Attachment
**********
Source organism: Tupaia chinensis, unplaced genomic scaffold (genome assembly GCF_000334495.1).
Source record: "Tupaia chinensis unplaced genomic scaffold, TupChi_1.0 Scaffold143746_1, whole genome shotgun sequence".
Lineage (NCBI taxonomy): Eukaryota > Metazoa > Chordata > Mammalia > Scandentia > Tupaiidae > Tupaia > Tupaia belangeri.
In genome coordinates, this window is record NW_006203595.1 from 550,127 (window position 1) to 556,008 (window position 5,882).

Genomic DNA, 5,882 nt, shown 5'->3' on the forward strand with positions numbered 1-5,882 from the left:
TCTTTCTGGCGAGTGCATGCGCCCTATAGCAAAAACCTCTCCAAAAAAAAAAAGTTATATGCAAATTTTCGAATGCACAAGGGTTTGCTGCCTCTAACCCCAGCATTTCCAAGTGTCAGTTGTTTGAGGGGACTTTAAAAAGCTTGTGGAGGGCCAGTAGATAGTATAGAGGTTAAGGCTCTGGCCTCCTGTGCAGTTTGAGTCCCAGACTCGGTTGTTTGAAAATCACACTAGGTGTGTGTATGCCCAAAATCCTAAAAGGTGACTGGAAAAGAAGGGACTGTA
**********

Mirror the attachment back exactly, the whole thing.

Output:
Source organism: Tupaia chinensis, unplaced genomic scaffold (genome assembly GCF_000334495.1).
Source record: "Tupaia chinensis unplaced genomic scaffold, TupChi_1.0 Scaffold143746_1, whole genome shotgun sequence".
Lineage (NCBI taxonomy): Eukaryota > Metazoa > Chordata > Mammalia > Scandentia > Tupaiidae > Tupaia > Tupaia belangeri.
In genome coordinates, this window is record NW_006203595.1 from 550,127 (window position 1) to 556,008 (window position 5,882).

Genomic DNA, 5,882 nt, shown 5'->3' on the forward strand with positions numbered 1-5,882 from the left:
TCTTTCTGGCGAGTGCATGCGCCCTATAGCAAAAACCTCTCCAAAAAAAAAAAGTTATATGCAAATTTTCGAATGCACAAGGGTTTGCTGCCTCTAACCCCAGCATTTCCAAGTGTCAGTTGTTTGAGGGGACTTTAAAAAGCTTGTGGAGGGCCAGTAGATAGTATAGAGGTTAAGGCTCTGGCCTCCTGTGCAGTTTGAGTCCCAGACTCGGTTGTTTGAAAATCACACTAGGTGTGTGTATGCCCAAAATCCTAAAAGGTGACTGGAAAAGAAGGGACTGTA